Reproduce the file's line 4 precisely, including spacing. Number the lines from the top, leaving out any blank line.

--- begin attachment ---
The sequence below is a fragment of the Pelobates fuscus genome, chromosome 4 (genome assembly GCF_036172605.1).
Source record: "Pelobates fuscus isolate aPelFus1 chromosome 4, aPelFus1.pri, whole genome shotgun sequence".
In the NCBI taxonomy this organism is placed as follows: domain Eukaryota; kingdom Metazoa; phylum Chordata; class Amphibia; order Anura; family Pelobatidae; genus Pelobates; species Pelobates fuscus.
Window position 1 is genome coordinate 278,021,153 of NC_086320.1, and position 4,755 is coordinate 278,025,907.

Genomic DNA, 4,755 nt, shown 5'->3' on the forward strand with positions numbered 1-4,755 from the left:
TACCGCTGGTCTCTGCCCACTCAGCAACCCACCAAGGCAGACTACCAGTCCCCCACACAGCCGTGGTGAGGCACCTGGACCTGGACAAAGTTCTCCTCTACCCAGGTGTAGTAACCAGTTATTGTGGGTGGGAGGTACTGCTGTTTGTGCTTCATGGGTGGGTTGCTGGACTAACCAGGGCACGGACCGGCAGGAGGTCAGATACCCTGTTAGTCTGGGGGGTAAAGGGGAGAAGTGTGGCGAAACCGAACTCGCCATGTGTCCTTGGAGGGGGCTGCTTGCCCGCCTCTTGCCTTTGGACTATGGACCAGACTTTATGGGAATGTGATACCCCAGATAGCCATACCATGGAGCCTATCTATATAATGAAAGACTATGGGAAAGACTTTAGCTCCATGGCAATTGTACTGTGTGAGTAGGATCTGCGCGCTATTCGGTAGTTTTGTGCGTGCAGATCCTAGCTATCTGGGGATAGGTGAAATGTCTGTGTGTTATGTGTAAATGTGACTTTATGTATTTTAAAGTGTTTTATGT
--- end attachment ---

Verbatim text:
Window position 1 is genome coordinate 278,021,153 of NC_086320.1, and position 4,755 is coordinate 278,025,907.